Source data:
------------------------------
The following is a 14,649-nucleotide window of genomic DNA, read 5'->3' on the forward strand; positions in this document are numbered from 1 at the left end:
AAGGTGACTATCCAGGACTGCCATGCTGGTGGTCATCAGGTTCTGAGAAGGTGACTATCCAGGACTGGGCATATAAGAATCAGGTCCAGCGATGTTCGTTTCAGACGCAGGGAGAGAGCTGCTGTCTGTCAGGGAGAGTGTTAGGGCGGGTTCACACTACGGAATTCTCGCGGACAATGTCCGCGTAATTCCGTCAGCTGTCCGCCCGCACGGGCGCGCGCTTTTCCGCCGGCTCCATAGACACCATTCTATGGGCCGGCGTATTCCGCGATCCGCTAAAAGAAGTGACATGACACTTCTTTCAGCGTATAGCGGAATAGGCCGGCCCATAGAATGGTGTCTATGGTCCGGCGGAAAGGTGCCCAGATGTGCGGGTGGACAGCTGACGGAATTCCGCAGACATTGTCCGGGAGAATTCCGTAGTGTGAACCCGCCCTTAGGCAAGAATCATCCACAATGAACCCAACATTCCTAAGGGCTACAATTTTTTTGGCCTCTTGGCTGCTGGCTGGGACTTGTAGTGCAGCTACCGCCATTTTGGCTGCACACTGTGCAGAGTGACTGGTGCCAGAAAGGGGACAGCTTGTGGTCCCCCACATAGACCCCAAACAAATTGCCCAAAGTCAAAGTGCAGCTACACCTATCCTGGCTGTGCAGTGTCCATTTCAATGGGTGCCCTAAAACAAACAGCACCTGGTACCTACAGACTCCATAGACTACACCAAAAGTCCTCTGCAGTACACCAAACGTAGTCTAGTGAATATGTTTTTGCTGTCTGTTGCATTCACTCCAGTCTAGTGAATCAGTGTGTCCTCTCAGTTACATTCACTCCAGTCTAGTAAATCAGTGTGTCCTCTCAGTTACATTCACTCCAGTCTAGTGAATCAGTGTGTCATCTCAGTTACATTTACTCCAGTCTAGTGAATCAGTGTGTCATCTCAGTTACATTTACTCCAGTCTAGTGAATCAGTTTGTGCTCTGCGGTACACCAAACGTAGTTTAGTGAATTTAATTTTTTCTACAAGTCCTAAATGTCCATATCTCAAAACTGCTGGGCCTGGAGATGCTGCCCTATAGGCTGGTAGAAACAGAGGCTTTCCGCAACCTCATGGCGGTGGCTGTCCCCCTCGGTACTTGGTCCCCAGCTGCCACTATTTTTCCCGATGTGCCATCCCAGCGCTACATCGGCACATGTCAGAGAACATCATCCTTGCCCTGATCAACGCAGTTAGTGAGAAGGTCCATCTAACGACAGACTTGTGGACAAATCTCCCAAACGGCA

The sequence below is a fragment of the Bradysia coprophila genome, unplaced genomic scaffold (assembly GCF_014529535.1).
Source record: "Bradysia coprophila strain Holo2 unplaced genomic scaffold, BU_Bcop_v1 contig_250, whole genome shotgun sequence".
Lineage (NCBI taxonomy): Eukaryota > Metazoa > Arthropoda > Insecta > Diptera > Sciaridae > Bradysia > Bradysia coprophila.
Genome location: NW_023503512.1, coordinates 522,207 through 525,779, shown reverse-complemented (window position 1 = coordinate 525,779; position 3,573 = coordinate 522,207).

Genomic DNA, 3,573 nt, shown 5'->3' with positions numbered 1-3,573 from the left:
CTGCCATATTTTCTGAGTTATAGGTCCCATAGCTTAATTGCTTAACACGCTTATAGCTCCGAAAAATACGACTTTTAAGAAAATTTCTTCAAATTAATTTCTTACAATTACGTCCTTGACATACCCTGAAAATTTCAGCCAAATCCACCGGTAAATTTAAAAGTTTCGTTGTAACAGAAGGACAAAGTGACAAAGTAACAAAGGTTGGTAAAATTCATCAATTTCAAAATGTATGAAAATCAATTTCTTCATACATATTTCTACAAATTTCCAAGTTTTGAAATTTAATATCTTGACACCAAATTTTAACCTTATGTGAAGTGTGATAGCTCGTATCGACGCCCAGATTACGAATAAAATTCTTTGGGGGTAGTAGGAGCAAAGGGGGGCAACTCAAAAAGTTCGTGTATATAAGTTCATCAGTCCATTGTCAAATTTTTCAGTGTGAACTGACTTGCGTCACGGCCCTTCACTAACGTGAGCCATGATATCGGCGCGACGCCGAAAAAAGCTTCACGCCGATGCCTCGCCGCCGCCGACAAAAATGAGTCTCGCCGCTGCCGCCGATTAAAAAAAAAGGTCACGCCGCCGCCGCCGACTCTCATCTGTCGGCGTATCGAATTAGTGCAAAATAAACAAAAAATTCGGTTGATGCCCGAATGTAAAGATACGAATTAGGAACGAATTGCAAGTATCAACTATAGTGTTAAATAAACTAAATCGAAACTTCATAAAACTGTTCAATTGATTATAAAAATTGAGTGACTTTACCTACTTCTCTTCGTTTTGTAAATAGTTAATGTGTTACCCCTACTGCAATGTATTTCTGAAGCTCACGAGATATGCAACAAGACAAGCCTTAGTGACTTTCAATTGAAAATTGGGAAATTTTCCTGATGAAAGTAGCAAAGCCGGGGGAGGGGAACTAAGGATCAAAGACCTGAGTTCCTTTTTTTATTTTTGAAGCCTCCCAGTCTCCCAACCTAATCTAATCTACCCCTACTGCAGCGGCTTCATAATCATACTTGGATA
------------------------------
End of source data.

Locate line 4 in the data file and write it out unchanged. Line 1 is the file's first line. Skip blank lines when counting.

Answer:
Source record: "Bradysia coprophila strain Holo2 unplaced genomic scaffold, BU_Bcop_v1 contig_250, whole genome shotgun sequence".